In legal lingo, you relied "to your detriment" on the manager’s statement, in that you spent time and money you would not otherwise have spent. In other words, you didn’t just accept the manager’s assurances; you took steps that you would not otherwise have taken based on them.
Of course, having a legal claim and having your full deposit back are two different things. In this situation, you can anticipate that the landlord might withhold part of your security deposit to pay the rent that the manager said you would not be responsible for. If your arguments to the landlord fall on deaf ears, you’ll have to go to small claims court to get that money back.
Should you have followed up with an email or letter to the landlord, repeating the manager’s statement and thanking the landlord for his generosity? You probably would have gotten a speedy reply that the manager was wrong. Unless you could show that you had already relied to your detriment upon the manager’s statements, you would have been out of luck.
For this reason, some tenants would say that "getting it in writing" is precisely the wrong approach in this situation. They’d want to rely on the legal rules of principal and agent, and not give the owner a chance to correct his wayward manager. But they, like you, will have very little in the way of solid proof when they go to small claims court to argue for the return of that part of their deposit that was retained to cover those two weeks’ rent.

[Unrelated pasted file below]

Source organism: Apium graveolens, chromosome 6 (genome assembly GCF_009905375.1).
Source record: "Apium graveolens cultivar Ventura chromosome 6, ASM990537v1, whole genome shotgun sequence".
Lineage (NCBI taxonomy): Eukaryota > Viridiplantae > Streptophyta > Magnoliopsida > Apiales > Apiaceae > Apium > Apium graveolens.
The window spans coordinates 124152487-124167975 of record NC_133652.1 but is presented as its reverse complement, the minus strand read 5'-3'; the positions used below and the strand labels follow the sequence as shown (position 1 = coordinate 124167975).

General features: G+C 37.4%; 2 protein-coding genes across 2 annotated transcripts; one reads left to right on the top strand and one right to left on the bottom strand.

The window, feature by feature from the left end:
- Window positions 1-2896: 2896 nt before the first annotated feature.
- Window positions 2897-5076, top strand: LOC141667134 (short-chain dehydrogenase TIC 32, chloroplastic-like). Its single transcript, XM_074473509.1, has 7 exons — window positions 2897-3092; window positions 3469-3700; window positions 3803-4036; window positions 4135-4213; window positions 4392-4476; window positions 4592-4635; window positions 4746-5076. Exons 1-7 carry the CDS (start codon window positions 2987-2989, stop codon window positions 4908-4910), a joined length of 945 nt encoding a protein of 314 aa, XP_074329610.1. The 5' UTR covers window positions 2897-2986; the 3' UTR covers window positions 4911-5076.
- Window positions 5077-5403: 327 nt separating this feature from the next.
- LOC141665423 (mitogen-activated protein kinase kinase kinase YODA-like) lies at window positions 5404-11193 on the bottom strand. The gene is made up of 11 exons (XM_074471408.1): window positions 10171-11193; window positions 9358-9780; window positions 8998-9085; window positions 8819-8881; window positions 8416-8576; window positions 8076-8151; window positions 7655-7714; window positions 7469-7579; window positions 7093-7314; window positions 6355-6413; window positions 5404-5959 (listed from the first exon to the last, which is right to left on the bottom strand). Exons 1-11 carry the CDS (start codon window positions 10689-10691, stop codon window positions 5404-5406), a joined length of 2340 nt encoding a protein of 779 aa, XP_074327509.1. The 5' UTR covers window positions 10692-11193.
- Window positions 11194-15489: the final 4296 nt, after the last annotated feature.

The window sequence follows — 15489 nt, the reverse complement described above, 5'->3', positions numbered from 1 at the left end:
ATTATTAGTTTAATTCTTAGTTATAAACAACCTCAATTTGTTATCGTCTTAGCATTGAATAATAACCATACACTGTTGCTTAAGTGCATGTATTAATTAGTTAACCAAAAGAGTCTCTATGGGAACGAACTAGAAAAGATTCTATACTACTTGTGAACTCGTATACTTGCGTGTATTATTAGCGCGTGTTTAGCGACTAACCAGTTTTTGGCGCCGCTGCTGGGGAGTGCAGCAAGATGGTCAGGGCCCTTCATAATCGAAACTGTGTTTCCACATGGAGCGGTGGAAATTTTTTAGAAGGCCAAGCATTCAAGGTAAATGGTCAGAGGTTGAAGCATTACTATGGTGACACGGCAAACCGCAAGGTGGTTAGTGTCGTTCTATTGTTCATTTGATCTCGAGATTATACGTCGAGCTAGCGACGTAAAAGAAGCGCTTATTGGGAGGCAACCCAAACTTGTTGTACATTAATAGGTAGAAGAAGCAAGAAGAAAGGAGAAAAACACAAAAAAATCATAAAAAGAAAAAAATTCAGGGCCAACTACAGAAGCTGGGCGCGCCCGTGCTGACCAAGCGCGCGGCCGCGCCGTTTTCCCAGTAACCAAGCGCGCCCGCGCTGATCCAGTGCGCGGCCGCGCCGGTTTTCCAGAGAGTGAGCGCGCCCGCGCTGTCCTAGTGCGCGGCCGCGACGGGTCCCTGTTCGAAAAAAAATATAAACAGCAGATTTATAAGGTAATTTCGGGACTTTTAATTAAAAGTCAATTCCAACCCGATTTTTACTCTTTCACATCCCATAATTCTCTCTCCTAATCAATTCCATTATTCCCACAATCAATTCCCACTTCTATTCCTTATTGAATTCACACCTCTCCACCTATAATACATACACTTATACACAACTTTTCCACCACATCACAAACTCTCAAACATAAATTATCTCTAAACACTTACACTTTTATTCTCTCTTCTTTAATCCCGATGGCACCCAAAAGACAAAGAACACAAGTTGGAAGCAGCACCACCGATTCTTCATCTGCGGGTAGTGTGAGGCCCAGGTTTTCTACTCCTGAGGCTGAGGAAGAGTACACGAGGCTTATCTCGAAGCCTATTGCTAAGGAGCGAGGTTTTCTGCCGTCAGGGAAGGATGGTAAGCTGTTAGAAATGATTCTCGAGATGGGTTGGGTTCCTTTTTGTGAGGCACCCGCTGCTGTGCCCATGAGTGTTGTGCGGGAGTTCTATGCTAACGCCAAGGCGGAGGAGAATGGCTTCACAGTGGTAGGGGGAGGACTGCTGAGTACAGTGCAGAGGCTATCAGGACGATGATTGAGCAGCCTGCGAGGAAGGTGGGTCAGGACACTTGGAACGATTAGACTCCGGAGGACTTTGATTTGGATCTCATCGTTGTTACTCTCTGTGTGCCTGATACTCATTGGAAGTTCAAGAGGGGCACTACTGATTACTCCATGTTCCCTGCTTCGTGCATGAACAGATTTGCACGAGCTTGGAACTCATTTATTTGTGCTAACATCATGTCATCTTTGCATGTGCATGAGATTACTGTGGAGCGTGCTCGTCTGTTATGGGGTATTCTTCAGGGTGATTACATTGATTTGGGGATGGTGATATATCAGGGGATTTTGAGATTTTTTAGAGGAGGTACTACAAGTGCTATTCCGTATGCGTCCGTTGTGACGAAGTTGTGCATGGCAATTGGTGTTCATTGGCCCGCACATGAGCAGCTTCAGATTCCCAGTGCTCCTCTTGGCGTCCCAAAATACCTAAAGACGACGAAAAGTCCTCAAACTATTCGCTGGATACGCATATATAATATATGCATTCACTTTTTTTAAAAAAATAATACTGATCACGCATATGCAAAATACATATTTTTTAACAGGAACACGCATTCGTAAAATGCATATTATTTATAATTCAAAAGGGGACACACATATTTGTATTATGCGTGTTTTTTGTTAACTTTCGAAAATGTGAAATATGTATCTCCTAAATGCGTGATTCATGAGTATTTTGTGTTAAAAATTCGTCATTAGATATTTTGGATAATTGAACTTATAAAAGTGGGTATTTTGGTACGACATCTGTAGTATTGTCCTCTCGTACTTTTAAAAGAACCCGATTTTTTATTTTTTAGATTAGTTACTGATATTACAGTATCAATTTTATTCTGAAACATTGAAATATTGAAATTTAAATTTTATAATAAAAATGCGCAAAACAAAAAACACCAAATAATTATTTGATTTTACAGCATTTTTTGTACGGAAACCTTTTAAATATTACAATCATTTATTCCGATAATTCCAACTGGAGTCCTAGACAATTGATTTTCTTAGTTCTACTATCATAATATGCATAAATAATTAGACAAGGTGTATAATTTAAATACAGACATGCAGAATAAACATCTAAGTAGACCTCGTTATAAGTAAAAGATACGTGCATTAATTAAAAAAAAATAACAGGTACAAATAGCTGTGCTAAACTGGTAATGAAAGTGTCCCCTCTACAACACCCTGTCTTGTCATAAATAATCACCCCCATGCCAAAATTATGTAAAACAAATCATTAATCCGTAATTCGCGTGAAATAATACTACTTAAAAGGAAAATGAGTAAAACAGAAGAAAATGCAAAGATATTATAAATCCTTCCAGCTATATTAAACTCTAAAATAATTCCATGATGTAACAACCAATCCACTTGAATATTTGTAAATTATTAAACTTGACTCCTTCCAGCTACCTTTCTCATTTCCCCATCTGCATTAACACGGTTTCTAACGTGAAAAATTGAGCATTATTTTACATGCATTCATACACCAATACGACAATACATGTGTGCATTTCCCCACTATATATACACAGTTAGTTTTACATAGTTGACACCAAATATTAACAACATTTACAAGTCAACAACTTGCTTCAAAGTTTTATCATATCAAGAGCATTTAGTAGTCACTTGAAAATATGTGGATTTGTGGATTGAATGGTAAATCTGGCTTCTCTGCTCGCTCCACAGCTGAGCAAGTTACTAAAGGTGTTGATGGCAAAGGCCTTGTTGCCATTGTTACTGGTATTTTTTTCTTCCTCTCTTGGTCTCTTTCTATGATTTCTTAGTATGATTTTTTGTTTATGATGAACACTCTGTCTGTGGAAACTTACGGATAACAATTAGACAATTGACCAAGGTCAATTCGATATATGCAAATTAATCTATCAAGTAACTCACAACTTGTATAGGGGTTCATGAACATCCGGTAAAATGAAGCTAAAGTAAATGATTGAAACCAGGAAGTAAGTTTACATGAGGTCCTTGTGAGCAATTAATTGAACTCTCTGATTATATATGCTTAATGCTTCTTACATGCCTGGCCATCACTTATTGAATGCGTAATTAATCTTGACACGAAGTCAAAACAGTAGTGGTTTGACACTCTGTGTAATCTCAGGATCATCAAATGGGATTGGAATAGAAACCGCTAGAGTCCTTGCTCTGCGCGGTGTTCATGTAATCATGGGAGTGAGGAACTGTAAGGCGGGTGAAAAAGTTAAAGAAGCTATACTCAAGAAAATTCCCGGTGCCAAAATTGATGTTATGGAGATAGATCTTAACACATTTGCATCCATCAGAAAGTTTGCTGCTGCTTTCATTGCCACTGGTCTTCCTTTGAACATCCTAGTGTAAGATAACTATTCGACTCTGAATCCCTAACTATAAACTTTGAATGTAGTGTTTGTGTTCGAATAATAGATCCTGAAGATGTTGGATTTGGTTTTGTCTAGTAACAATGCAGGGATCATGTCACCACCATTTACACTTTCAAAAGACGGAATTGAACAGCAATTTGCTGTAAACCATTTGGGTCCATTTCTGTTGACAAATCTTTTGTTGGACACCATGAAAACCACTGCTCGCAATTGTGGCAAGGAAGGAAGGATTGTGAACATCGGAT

Perhaps it’s better to get things clear at the outset, rather than set yourself up for a lawsuit in which you may have the law on your side but have only people’s memories of conversations to prove your case.
Q: We live on a farm, on which we have several residences that we rent out from time to time, usually to migrant farmworkers. Our local government is considering an ordinance that would require us to register the units, pay a licensing fee, and have them inspected. The sponsors say that this is necessary to prevent landlords from taking advantage of tenants. I think it’s unfair, and will severely cut into our profits. –Ralph R.
A: Registering rental units has become very popular in the last decade. You’ll hear at least two rationales put forth when cities consider implementing a registration scheme: First, say proponents, registering units gives the city a good idea of how many rentals are out there, and where; and it is the first step towards inspecting these rentals for structural integrity and safety.